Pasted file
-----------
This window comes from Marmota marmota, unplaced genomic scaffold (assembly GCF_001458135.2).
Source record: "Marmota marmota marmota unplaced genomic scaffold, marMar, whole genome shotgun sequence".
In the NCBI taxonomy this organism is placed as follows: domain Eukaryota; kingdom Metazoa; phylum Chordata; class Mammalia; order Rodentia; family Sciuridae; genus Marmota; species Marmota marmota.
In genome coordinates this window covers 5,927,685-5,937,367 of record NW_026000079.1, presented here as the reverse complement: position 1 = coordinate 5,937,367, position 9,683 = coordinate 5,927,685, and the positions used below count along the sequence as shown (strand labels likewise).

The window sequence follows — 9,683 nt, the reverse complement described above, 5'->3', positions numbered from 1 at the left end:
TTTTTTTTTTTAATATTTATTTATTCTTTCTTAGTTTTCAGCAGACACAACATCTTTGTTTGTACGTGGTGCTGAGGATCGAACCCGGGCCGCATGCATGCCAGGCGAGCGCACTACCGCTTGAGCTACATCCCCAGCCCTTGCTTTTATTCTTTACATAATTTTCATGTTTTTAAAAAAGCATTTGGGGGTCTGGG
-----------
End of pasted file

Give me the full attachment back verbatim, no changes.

This window comes from Marmota marmota, unplaced genomic scaffold (assembly GCF_001458135.2).
Source record: "Marmota marmota marmota unplaced genomic scaffold, marMar, whole genome shotgun sequence".
In the NCBI taxonomy this organism is placed as follows: domain Eukaryota; kingdom Metazoa; phylum Chordata; class Mammalia; order Rodentia; family Sciuridae; genus Marmota; species Marmota marmota.
In genome coordinates this window covers 5,927,685-5,937,367 of record NW_026000079.1, presented here as the reverse complement: position 1 = coordinate 5,937,367, position 9,683 = coordinate 5,927,685, and the positions used below count along the sequence as shown (strand labels likewise).

The window sequence follows — 9,683 nt, the reverse complement described above, 5'->3', positions numbered from 1 at the left end:
TTTTTTTTTTTAATATTTATTTATTCTTTCTTAGTTTTCAGCAGACACAACATCTTTGTTTGTACGTGGTGCTGAGGATCGAACCCGGGCCGCATGCATGCCAGGCGAGCGCACTACCGCTTGAGCTACATCCCCAGCCCTTGCTTTTATTCTTTACATAATTTTCATGTTTTTAAAAAAGCATTTGGGGGTCTGGG